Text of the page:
Imagine a campaign that wasn’t designed to get people to buy the product at all.
Imagine a campaign that was designed almost purely to break-out from the company’s traditional market.
Imagine a campaign that despite only running for around 24 hours has had marketers and advertisers discussing it for weeks.
Welcome to the Skittles campaign.
The Skittles campaign was genius because it was not about reaching their target market, but they received a huge amount of coverage.
Nothing they did was oriented to attracting what one would think is their usual consumer base of 12 to 20 year old’s.
As David Iwanow notes in a forum post on marketingmag.com.au, here: “The interesting thing is that the campaign has seemed to have lost some strength as its recent youtube clip ‘Transplant the Rainbow’ had only 42 views at 1pm 11th March. Not the amazing figures that you would expect from such a large campaign.”
And according to Hitwise just 9.81 percent of twitter’s users are between 18-24, whereas nearly 38 per cent are between 25 and 44 and a whopping 38.80 per cent are over the age of 55 as can be seen in the graph below. If they were trying to hit their traditional consumer base they’d have gone to MySpace wouldn’t they?
This campaign, I think anyway, was focused almost solely on getting bloggers, website editorial and marketing commentators to talk about Skittles and increase the use of the brand across the web. And they did it by stroking people’s ego.
Suddenly you had a chance to get on a major corporations homepage, but only for a short time. (Unfortunately the campaign was terminated early because evidently Skittles corporate tagline of ‘taste the rainbow’ means something different to those in the porn trade).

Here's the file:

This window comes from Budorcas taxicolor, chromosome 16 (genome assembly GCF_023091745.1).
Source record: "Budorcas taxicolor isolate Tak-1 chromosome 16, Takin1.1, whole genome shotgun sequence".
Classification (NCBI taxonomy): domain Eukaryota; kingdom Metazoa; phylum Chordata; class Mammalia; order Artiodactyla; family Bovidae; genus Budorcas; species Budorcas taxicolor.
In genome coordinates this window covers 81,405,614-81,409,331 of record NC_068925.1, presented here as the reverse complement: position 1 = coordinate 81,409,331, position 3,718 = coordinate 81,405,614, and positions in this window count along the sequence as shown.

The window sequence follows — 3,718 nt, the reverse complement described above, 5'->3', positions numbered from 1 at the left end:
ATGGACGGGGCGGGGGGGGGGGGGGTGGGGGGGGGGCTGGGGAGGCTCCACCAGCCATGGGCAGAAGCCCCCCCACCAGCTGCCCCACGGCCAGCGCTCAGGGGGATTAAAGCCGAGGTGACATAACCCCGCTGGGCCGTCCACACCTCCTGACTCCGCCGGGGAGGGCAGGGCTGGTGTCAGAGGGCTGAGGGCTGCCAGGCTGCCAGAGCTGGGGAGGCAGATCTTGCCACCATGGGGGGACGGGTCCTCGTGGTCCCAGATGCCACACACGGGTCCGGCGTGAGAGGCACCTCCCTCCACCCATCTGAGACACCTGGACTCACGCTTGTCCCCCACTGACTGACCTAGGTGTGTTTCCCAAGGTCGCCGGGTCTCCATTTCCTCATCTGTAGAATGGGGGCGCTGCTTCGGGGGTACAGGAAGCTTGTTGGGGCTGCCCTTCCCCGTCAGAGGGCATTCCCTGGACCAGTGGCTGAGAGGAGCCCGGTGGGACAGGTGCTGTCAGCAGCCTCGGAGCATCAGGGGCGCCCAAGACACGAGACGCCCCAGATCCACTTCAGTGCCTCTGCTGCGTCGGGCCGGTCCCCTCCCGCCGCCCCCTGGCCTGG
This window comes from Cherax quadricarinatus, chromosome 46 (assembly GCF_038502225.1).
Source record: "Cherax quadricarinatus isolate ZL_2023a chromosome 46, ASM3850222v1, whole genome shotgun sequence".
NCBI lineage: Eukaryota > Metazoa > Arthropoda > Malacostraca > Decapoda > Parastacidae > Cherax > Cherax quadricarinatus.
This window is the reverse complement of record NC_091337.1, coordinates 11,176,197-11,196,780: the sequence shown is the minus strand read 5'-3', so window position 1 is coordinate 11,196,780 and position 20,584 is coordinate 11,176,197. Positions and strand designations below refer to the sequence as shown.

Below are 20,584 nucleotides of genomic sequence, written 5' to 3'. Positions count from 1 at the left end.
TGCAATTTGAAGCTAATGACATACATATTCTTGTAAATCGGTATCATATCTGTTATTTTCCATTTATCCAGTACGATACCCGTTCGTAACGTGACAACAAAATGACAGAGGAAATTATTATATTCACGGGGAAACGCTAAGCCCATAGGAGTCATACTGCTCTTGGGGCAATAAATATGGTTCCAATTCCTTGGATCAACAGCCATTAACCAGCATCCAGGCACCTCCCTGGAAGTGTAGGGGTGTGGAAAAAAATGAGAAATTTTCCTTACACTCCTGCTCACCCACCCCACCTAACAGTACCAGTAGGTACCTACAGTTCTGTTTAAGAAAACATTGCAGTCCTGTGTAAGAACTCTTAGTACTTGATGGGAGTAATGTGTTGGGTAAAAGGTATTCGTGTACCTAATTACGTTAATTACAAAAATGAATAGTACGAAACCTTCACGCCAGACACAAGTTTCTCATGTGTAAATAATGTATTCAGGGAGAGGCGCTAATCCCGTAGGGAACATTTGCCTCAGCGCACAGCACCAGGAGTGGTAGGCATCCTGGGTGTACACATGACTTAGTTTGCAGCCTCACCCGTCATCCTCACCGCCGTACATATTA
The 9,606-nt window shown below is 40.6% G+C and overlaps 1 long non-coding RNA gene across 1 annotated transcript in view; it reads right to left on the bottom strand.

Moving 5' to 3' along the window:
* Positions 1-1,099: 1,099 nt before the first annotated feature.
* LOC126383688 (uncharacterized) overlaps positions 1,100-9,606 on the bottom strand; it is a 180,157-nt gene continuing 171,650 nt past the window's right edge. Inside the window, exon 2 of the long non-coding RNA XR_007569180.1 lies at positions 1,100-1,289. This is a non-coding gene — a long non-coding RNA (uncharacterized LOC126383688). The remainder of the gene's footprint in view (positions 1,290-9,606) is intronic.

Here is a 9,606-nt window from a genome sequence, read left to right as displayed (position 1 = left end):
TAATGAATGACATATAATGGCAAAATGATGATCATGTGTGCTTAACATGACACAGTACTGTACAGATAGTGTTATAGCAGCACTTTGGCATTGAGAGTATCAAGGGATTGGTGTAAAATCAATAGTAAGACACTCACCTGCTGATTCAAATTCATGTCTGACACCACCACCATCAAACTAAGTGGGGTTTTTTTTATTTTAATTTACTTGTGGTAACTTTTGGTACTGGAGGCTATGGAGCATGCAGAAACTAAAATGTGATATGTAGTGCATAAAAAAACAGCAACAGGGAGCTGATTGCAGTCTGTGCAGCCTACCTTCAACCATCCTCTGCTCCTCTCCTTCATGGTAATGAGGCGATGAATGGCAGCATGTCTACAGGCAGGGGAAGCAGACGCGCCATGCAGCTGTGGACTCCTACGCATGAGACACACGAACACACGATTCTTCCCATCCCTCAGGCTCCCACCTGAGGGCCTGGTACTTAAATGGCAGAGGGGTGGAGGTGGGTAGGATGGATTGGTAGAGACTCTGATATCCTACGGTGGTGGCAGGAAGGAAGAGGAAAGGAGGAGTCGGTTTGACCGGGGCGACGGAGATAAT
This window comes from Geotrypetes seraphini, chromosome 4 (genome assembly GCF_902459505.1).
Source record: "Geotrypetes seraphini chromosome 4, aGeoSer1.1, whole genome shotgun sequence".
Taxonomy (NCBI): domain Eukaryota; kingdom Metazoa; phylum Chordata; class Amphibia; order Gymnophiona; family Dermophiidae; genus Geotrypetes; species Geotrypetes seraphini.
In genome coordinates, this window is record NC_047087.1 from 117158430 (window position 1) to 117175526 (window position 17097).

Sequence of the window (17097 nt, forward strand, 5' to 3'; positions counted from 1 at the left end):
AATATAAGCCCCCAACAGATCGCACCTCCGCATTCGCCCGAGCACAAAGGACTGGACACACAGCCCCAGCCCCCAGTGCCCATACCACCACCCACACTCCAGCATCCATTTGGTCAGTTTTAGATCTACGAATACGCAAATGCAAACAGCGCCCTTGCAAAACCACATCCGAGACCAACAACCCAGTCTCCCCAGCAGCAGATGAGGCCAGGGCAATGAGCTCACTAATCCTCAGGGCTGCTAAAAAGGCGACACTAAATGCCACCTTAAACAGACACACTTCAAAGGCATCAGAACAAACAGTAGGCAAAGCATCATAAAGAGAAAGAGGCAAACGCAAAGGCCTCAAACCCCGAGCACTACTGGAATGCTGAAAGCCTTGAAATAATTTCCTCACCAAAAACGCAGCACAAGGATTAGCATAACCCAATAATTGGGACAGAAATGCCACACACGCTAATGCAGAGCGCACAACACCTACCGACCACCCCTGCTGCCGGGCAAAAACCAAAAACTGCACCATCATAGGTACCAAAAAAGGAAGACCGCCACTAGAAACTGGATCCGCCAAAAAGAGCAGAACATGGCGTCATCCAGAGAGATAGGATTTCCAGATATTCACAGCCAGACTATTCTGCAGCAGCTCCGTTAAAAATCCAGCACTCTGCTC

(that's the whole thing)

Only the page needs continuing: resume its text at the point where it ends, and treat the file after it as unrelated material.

You can imagine what the campaign brief from the marketing director to the agency account director looked like can’t you: “I don’t care how you do it, but get. people. talking. about. Skittles. That’s it. Just that. Nothing more.”
And if you think about the campaign along these lines then it has been a roaring success.
Below are two Google Trends graphs charting the spike in traditional media and blogs using the word of the word ‘Skittles’ in 2009. As you can see the word was practically flat lining in the US prior to the launch.
This one displays the US trend
This one displays the world trend
In some circles, Skittles will be brand ‘foolish’ and in other circles they’ll be considered ‘brave’. I think they’re geniuses for jumping in to this and then flicking over to Facebook. Again, really smart, I wonder how many new Facebook ‘fans’ they got in the last few weeks post twitter?
I spoke to a director of George Patts some months ago and he said that there is virtually no one talking about chocolate and candy online – at least not in serious volumes. They’d used ‘Seer’, they’re technology for tracking what’s being talked about in the blogosphere, and almost none of it came back to the confectionery market.
The Skittles campaign must have changed that a little, surely?
Regardless, for a company that ran a campaign for no more than 48 hours and didn’t push anyone to buy their product they’re now receiving the kind of media attention you can’t buy, and can usually only dream about receiving.
All the articles, the blog posts, the forum topics, the discussions that must be happening globally in creative agencies right now, can’t be paid for – and almost none of it is happening amongst their core target market.
Is Skittles the first company in the world to successfully harness the power of the hype surrounding twitter without actually having to do too much on or with twitter? Are they the first company to successfully utilise two separate social networks in a linear way during the same campaign?
Skittles have quite convincingly succeeded at getting people talking about them without actively providing anything to them – except something to talk about. And you can be sure those same people, me included, will be watching what Skittles do next.
All this talk of candy is making me hungry. Maybe for nostalgia sake next time I’m in 7 eleven I’ll pick up a pack of Skittles.
Damn. They got me.